After a period of pandemic-related delays, Philly’s ban on giving plastic bags to customers will take effect Friday, Oct. 1.
City Council first passed the ban in late 2019, requiring businesses to stop using plastic bags and any paper bags that don’t use at least 40% recycled material.
Enforcement of the ban won’t begin until April 2022. City officials have referred to the six-month period in between as a time for “awareness, education, and warning” before the prohibition comes with real consequences.
The City of Philadelphia’s plastic bag ban starts October 1, 2021.
Be sure to bring your reusable bags with you when you shop!🛍️
— City of Philadelphia (@PhiladelphiaGov) September 29, 2021
Since the start of August, Philly businesses have been required to hang signs letting customers know about the bag ban.
Between October and April 2022, the city will only issue warnings to businesses not in compliance. After April 1, businesses that continue using plastic bags could be fined, with a minimum penalty of $75. Repeat offenders may be taken to court by the city.
Mayor Jim Kenney said that, even as the city continues to combat the ongoing pandemic, “the climate crisis and plastic pollution remain two very serious threats to our planet and society,” calling the plastic bag ban an important step toward achieving the city’s environmental goals.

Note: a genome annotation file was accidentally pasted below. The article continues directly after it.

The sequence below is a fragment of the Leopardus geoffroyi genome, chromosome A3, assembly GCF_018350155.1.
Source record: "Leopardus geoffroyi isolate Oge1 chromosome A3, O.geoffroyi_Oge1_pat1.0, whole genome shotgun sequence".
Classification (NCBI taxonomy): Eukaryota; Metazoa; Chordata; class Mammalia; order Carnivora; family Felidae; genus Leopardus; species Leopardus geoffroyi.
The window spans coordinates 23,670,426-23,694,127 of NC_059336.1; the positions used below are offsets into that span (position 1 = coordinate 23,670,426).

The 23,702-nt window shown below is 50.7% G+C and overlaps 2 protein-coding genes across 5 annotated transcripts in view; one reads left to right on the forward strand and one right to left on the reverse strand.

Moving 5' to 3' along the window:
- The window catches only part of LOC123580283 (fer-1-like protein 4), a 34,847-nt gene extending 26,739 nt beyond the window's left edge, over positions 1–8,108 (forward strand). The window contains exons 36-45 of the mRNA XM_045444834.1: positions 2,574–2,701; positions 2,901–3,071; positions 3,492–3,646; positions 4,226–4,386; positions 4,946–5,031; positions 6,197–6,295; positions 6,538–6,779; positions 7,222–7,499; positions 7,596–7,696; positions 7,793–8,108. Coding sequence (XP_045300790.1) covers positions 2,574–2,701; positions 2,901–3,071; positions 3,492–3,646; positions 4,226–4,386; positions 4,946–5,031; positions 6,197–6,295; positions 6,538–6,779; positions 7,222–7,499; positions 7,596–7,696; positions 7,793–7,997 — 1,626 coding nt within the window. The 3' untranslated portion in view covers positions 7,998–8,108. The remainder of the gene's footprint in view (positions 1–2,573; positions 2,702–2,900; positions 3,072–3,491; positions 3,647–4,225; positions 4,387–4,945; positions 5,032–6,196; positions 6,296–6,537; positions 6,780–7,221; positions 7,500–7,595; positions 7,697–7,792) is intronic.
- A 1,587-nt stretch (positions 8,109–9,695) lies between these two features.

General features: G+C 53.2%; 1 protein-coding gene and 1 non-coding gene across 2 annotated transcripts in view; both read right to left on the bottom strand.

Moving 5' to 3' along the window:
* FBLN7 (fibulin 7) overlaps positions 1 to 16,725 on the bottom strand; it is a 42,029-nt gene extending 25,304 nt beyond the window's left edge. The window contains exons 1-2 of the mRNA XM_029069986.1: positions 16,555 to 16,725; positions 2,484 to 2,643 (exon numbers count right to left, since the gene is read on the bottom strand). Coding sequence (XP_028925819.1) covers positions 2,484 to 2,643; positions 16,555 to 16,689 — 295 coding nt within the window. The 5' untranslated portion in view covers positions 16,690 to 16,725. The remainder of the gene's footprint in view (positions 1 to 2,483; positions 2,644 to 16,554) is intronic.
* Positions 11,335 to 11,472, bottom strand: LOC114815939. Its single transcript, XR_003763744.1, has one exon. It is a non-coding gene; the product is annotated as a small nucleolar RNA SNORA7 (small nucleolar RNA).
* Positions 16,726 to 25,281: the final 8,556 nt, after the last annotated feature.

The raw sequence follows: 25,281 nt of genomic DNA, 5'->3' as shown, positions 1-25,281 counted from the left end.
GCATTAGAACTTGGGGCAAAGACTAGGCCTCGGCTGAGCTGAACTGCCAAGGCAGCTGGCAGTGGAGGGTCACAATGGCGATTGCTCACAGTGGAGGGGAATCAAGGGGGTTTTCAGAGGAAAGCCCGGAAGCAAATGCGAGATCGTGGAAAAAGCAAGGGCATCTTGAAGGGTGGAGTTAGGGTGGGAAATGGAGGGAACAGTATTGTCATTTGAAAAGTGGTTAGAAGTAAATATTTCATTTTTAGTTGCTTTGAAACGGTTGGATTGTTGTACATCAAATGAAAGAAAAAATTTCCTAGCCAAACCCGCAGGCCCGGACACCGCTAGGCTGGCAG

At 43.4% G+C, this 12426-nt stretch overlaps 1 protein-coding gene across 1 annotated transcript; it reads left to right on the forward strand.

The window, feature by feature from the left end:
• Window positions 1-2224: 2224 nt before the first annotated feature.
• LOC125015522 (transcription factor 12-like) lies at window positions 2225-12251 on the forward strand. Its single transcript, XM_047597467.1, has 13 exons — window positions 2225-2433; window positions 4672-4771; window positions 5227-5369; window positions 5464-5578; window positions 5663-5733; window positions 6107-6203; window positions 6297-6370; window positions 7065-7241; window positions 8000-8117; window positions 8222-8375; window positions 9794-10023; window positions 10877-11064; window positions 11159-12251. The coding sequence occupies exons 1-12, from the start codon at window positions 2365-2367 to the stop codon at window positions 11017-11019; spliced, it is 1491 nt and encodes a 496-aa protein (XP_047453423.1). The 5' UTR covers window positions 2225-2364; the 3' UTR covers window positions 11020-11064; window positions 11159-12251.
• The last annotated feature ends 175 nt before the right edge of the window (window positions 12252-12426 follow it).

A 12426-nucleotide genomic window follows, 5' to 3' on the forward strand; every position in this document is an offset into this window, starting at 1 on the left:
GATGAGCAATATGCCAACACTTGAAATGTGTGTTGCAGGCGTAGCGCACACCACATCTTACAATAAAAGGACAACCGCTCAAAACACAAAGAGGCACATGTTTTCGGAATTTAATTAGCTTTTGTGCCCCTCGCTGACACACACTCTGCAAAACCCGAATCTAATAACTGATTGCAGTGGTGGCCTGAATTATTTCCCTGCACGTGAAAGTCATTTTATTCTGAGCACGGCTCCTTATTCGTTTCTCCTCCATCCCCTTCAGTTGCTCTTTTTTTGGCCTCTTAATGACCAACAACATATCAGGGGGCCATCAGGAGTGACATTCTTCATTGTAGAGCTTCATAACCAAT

City officials cite the volume of bags the city uses — an estimated 1 billion per year — and the role they play in littering streets and waterways. The city also estimates it has wasted about 10,000 hours at recycling facilities retrieving bags, which are not recyclable but often end up mixed with recyclables, and untangling them from equipment.
What businesses are impacted?
The plastic bag ban will affect all Philadelphia businesses that make bags available for carryout or delivery. That includes, but is not limited to:
- Convenience stores
- Service stations
- Department stores
- Clothing stores
- Food trucks
- Farmers’ markets
- Delivery services
What bags are banned?
The legislation prohibits retail establishments from providing for checkout or delivery:
- All single-use plastic bags
- Bags made from PLA (polylactic acid) created through a blown film extrusion process
- Paper bags that don’t use at least 40% recycled material
What bags are exempt?
The following bags are exempt:
- Dry cleaner bags
- Bags sold in packages containing multiple bags intended for use as garbage bags or to contain pet waste or yard waste
- Bags used to deliver perishable items like meat, fish, vegetables, and plants
- Bags provided by pharmacists to contain prescription drugs
- Newspaper bags
WHYY’s Katie Meyer contributed reporting.
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